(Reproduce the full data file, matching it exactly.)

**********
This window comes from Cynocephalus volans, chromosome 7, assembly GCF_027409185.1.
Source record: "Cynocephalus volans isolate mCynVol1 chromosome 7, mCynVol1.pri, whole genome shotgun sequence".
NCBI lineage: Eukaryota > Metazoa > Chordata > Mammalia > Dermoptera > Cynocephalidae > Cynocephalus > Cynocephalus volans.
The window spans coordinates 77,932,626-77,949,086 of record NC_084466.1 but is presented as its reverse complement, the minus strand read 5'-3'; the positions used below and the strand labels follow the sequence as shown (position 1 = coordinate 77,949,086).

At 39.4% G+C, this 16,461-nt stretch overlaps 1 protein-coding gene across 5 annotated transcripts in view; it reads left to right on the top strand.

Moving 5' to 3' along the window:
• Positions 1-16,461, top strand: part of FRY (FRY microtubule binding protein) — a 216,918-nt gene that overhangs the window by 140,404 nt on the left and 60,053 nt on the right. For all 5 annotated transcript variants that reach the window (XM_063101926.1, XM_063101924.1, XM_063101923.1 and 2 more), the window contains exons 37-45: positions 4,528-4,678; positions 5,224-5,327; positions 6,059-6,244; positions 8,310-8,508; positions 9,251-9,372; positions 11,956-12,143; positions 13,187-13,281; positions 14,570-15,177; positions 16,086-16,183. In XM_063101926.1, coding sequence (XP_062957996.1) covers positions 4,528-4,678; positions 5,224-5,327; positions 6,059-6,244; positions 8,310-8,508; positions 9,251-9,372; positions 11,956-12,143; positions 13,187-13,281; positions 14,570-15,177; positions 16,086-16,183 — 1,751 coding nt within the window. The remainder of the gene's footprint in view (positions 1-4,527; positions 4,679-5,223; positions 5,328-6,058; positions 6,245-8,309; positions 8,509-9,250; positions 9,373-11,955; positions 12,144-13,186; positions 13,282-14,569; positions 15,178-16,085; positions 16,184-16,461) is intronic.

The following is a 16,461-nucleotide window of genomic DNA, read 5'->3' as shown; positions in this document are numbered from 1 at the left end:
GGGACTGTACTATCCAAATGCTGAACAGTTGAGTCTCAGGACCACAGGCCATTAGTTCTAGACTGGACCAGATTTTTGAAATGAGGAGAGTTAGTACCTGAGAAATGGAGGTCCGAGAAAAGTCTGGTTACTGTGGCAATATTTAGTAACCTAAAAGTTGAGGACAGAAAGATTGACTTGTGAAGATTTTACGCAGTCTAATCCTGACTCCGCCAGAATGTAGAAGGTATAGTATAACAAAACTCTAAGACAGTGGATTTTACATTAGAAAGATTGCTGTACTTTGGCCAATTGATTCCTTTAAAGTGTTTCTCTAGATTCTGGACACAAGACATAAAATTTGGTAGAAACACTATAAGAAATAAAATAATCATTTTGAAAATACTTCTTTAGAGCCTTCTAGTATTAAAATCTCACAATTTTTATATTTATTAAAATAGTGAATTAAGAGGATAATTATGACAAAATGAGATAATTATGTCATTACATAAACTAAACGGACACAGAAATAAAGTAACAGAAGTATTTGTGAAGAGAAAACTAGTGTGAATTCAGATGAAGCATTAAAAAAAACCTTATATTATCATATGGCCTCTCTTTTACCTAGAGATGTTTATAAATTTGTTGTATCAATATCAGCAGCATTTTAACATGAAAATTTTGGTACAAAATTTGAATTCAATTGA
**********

This window comes from Cynocephalus volans, chromosome 7, assembly GCF_027409185.1.
Source record: "Cynocephalus volans isolate mCynVol1 chromosome 7, mCynVol1.pri, whole genome shotgun sequence".
NCBI lineage: Eukaryota > Metazoa > Chordata > Mammalia > Dermoptera > Cynocephalidae > Cynocephalus > Cynocephalus volans.
The window spans coordinates 77,932,626-77,949,086 of record NC_084466.1 but is presented as its reverse complement, the minus strand read 5'-3'; the positions used below and the strand labels follow the sequence as shown (position 1 = coordinate 77,949,086).

At 39.4% G+C, this 16,461-nt stretch overlaps 1 protein-coding gene across 5 annotated transcripts in view; it reads left to right on the top strand.

Moving 5' to 3' along the window:
• Positions 1-16,461, top strand: part of FRY (FRY microtubule binding protein) — a 216,918-nt gene that overhangs the window by 140,404 nt on the left and 60,053 nt on the right. For all 5 annotated transcript variants that reach the window (XM_063101926.1, XM_063101924.1, XM_063101923.1 and 2 more), the window contains exons 37-45: positions 4,528-4,678; positions 5,224-5,327; positions 6,059-6,244; positions 8,310-8,508; positions 9,251-9,372; positions 11,956-12,143; positions 13,187-13,281; positions 14,570-15,177; positions 16,086-16,183. In XM_063101926.1, coding sequence (XP_062957996.1) covers positions 4,528-4,678; positions 5,224-5,327; positions 6,059-6,244; positions 8,310-8,508; positions 9,251-9,372; positions 11,956-12,143; positions 13,187-13,281; positions 14,570-15,177; positions 16,086-16,183 — 1,751 coding nt within the window. The remainder of the gene's footprint in view (positions 1-4,527; positions 4,679-5,223; positions 5,328-6,058; positions 6,245-8,309; positions 8,509-9,250; positions 9,373-11,955; positions 12,144-13,186; positions 13,282-14,569; positions 15,178-16,085; positions 16,184-16,461) is intronic.

The following is a 16,461-nucleotide window of genomic DNA, read 5'->3' as shown; positions in this document are numbered from 1 at the left end:
GGGACTGTACTATCCAAATGCTGAACAGTTGAGTCTCAGGACCACAGGCCATTAGTTCTAGACTGGACCAGATTTTTGAAATGAGGAGAGTTAGTACCTGAGAAATGGAGGTCCGAGAAAAGTCTGGTTACTGTGGCAATATTTAGTAACCTAAAAGTTGAGGACAGAAAGATTGACTTGTGAAGATTTTACGCAGTCTAATCCTGACTCCGCCAGAATGTAGAAGGTATAGTATAACAAAACTCTAAGACAGTGGATTTTACATTAGAAAGATTGCTGTACTTTGGCCAATTGATTCCTTTAAAGTGTTTCTCTAGATTCTGGACACAAGACATAAAATTTGGTAGAAACACTATAAGAAATAAAATAATCATTTTGAAAATACTTCTTTAGAGCCTTCTAGTATTAAAATCTCACAATTTTTATATTTATTAAAATAGTGAATTAAGAGGATAATTATGACAAAATGAGATAATTATGTCATTACATAAACTAAACGGACACAGAAATAAAGTAACAGAAGTATTTGTGAAGAGAAAACTAGTGTGAATTCAGATGAAGCATTAAAAAAAACCTTATATTATCATATGGCCTCTCTTTTACCTAGAGATGTTTATAAATTTGTTGTATCAATATCAGCAGCATTTTAACATGAAAATTTTGGTACAAAATTTGAATTCAATTGA